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What we’re planning: An afternoon at the Hotel du Pont’s Victorian Tea.

Where/when: The Green Room at the Hotel du Pont, on Market Street across from Rodney Square, with seatings at 3pm and 3:30pm just about every day that's not a major holiday.

Tea? Really?: Look, we have some time off over the next couple of weeks and we don’t want to spend that time doing anything productive. Taking an entire afternoon to drink champagne and tea with scones and finger sandwiches is the very DEFINITON of unproductive. And at $40, the elaborate Victorian Tea at the hotel is an affordable luxury and a walk back in time to a world where specialty tea blends are accompanied by plates of tea sandwiches, scones (including a chocolate brownie scone) and then an array of desserts, all by the inestimable Executive Pastry Chef Michele Mitchell.

About Michele: “This is my 20th year at the hotel. It doesn't feel like that long. When I started here, I had it in my mind to stay about six years. But things were always changing. We started making all our own bread from scratch. I was able to get our general manager to buy us this French bread oven. And then they bought some chocolate equipment so we could start our own line of chocolates. So things kept evolving and changing and getting new and exciting over and over, and it kinda just snowballed to 20 years."

Pastry Chef Confidential: “There are some standard, classic things that work. It doesn't matter, really, what chocolate dessert we put on the menu, it's going to be the number one seller. We got criticized for it a couple years ago, when a majority of our desserts at one point had chocolate in them. It's hard for us to hold back and not put chocolate in our desserts. So we have to really control ourselves.”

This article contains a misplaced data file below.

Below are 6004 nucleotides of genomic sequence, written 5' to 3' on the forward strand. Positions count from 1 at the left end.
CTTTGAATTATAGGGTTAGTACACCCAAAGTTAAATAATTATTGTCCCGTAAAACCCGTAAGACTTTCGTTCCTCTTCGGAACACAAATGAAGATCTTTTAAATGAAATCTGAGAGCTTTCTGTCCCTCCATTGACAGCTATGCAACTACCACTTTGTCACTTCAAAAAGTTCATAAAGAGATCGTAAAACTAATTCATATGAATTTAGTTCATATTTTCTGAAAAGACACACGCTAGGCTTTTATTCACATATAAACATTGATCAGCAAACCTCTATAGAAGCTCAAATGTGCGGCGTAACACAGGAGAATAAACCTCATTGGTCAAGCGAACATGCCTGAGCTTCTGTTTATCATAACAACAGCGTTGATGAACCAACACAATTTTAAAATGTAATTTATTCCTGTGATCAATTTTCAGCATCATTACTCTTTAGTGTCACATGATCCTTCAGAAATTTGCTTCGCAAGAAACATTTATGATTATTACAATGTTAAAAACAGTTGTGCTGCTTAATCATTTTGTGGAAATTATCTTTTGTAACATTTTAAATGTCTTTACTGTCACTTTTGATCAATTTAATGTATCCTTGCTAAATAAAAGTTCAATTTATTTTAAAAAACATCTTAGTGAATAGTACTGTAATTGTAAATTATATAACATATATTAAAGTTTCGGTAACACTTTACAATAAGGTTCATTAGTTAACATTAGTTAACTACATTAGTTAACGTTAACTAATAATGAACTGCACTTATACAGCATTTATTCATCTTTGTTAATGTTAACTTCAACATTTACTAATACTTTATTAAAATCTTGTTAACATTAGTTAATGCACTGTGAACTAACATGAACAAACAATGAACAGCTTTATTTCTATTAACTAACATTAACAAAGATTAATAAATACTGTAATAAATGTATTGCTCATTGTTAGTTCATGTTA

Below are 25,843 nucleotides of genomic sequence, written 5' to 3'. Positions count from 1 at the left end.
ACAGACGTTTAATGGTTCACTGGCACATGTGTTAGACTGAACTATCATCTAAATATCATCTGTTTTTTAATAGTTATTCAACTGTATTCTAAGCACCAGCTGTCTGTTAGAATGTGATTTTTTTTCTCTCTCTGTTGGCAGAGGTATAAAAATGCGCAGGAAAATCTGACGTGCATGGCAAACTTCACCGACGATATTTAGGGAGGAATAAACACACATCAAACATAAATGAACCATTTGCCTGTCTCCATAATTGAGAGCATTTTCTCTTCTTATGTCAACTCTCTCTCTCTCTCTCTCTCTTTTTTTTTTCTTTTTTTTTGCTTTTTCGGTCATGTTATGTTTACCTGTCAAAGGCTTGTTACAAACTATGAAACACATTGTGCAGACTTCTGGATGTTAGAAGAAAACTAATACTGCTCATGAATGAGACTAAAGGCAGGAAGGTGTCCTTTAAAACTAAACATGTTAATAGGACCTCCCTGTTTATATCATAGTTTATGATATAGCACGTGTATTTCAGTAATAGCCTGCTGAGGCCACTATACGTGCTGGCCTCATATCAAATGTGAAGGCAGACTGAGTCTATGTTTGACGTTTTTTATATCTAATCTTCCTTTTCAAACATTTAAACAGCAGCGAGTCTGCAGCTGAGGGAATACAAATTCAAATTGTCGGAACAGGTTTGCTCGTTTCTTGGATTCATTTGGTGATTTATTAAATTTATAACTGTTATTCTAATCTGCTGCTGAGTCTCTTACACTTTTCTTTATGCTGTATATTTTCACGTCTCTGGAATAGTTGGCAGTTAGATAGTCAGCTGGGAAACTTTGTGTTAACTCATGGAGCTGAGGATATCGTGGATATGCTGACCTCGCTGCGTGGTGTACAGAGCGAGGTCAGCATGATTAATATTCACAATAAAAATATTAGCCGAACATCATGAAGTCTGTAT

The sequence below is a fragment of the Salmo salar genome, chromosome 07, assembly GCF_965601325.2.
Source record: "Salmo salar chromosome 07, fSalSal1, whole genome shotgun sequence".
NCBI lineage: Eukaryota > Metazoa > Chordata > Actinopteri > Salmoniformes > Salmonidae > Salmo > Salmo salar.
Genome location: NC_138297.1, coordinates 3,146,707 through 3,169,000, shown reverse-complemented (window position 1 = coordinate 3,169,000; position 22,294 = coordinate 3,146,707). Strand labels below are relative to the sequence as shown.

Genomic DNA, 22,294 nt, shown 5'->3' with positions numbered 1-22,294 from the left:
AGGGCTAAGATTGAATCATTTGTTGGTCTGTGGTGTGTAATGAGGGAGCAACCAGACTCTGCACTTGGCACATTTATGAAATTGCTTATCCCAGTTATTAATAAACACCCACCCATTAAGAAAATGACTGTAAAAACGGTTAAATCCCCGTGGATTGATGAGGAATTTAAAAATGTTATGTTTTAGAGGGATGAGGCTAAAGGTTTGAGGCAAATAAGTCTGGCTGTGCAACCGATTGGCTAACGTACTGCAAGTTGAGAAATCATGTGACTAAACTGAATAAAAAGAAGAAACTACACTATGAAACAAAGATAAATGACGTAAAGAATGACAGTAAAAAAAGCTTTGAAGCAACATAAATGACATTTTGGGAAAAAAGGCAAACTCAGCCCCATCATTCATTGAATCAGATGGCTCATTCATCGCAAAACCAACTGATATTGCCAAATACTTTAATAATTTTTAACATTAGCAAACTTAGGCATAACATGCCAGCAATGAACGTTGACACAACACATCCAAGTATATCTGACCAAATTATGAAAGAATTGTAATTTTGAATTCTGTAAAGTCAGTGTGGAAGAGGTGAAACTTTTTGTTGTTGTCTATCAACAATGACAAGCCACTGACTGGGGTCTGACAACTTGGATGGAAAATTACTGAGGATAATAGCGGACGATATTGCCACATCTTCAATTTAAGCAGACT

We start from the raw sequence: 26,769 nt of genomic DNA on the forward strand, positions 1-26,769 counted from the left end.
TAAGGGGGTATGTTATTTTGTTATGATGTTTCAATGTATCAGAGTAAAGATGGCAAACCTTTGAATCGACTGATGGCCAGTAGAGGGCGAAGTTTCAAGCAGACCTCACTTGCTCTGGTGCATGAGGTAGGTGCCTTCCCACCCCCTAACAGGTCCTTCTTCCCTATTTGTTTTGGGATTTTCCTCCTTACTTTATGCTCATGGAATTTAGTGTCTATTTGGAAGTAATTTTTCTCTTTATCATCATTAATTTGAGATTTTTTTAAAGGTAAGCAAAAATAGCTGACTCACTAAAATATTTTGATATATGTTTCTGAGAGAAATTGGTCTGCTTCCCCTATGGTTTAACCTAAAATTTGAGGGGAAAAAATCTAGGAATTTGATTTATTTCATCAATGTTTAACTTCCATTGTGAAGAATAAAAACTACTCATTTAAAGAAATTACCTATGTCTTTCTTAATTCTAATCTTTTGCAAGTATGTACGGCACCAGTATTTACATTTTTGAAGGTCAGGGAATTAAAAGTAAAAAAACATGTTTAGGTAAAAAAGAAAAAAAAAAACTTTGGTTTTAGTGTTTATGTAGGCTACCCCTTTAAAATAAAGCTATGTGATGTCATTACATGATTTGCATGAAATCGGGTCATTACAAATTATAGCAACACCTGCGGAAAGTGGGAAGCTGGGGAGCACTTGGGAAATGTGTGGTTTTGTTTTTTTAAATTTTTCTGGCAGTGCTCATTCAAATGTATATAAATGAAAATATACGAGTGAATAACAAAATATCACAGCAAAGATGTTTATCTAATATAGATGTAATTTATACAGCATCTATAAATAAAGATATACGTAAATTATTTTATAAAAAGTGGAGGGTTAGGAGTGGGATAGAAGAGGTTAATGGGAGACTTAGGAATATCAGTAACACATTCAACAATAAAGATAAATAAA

We asked Michele to give us a rundown on what’s on the Victorian Tea menu this month.

To be crystal clear: You don’t choose among these. You get all these.

Raspberry Bakewell Tart

“So that's a classic English pastry that my mom started making when I was little and I've made it ever since. I brought it here when we did out very first Victorian Tea for Christmas. It's just a tart with raspberry jam at the bottom, it has frangipane and fondant icing with a glacé cherry. Very traditional, very classic.”

Mocha Almond Opera Torte Slice

“Every chef, I think, has their own version of Opera Torte. We do a version that's three layers, starts off with the opera cake -- which is the almond cake soaked in Kahlúa – and then melted chocolate which gives it that crunch, then we have mocha butter cream, and then ganache. Then we repeat the process, so its three layers high. But it's very petite and small.”

Egg Nog Mousse Cup

“It's a chocolate cup shell. We make a white chocolate egg nog mousse and we pipe that into the chocolate cup. So, that's a little lighter.”

Traditional Shortbread

“Victorian again. We went back to what was served back in the 1900s, and shortbread was always in there. It's just a classic, buttery, rich shortbread.”

Whiskey Fruit Cake Slice

"So, a lot of Victorian families would have a tea bread, what we would call a slice of pound cake. We did a play on that. English love their fruitcake. Americans have an ... aversion to fruit cake, but it's actually quite good.” [Interviewer’s observation: Americans do not have an aversion to whiskey.] “Exactly.”

Chocolate Dipped Hotel du Pont Macaroons

“At any of our teas, we always have one of the Hotel du Pont macaroons on it. And we do change it up. Sometimes it will just be a plain macaroon. During the spring, we had a white chocolate-dipped macaroon with cocoa stencil on the back that had flowers on it, to make it festive. But the chocolate dipped is one of our number one sellers.”

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